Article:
According to treatment guidelines established in 2017, monitoring of blood NTBC concentration and succinylacetone (SUAC) levels, along with measuring the dietary intake of amino acids, including tyrosine and phenylalanine, are part of an individualized surveillance plan for patients with HT-1.(1) Monthly analysis of SUAC, NTBC concentration, and amino acids is suggested for the first year of life with the same compounds being monitored every 3 months to age 5 years and every 6 months thereafter.


The analytes encompassed in this assay satisfy the recommendations for diagnosing and monitoring HT-1. In particular, for NTBC, the current guidelines recommend 40 nmol/mL to 60 nmol/mL plasma concentration, which corresponds to a target range for NTBC in dried blood spots of 17 nmol/mL to 26 nmol/mL based on a blood to plasma conversion factor of 2.34.(2) Data from the validation of this assay suggests that NTBC dosing could be individualized while not to exceed DBS levels of 26 nmol/mL.(3)

Reference Values


<4 weeks: 40.0-280.0 nmol/mL

≥4 weeks: 25.0-150.0 nmol/mL



27.0-107.0 nmol/mL



<1.6 nmol/mL



<0.6 nmol/mL


Quantitative results with reference values are reported without added interpretation. When applicable, reports of abnormal results may contain an interpretation based on available clinical information.

Clinical Reference

1. Chinsky JM, Singh R, Ficiciolglu C, et. al: Diagnosis and treatment of tyrosinemia type I: a US and Canadian consensus group review and recommendations. Genet Med. 2017 Dec;19(12). doi: 10.1038/gim.2017.101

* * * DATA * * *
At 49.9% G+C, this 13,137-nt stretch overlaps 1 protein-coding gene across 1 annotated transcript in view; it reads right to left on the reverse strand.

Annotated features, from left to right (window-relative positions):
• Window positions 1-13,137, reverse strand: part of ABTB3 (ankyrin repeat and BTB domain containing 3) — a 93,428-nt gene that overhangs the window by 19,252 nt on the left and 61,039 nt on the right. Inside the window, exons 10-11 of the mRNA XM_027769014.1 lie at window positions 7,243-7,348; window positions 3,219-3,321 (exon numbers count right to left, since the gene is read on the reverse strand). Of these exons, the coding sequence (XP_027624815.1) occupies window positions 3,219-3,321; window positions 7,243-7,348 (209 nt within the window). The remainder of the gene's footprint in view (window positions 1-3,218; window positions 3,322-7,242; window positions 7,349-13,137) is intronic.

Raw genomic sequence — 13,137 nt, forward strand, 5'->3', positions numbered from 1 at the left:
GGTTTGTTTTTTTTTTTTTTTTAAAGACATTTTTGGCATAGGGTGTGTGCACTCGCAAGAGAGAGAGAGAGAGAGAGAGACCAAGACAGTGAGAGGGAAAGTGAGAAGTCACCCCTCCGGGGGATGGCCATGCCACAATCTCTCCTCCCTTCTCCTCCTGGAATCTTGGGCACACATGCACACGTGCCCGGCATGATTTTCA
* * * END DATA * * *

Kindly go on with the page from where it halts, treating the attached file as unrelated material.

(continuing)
2. Laeremans H, Turner C, Andersson T, et al: Inter-laboratory analytical improvement of succinylacetone and nitisinone quantification from dried blood spot samples. JIMD Rep. 2020 May;53(1):90-102

3. Mitchell GA, Grompe M, Lambert M, Tanguay RM: Hypertyrosinemia. In: Valle DL, Antonarakis S, Ballabio A, Beaudet AL, Mitchell GA.  eds. The Online Metabolic and Molecular Bases of Inherited Disease. McGraw-Hill; 2019. Accessed February 8, 2023. Available at

4. Blackburn PR, Hickey RD, Nace RA, et al: Silent tyrosinemia type I without elevated tyrosine or succinylacetone associated with liver cirrhosis and hepatocellular carcinoma. Hum Mutat. 2016 Oct;37(10):1097-1105. doi: 10.1002/humu.23047

Test Classification

This test was developed, and its performance characteristics determined by Mayo Clinic in a manner consistent with CLIA requirements. This test has not been cleared or approved by the US Food and Drug Administration.

CPT Code Information


LOINC Code Information

Test ID Test Order Name Order LOINC Value
TYRSC Tyrosinemia Follow Up Panel, SC, BS 94573-3


Result ID Test Result Name Result LOINC Value
610503 Tyrosine 35571-9
610504 Phenylalanine 29573-3
610505 Methionine 47700-0
610506 Succinylacetone 53231-7
610507 Nitisinone 85098-2
BG728 Reason for Referral 42349-1
610502 Reviewed By 18771-6
BG729 Patient Street Address (No PO Box) 56799-0
BG730 Patient City 68997-6
BG731 Patient State 46499-0
BG732 Patient Zip Code 45401-7
BG741 Patient Country 77983-5
BG733 Patient Home Phone 42077-8

Day(s) Performed

Monday through Friday

Report Available

3 to 5 days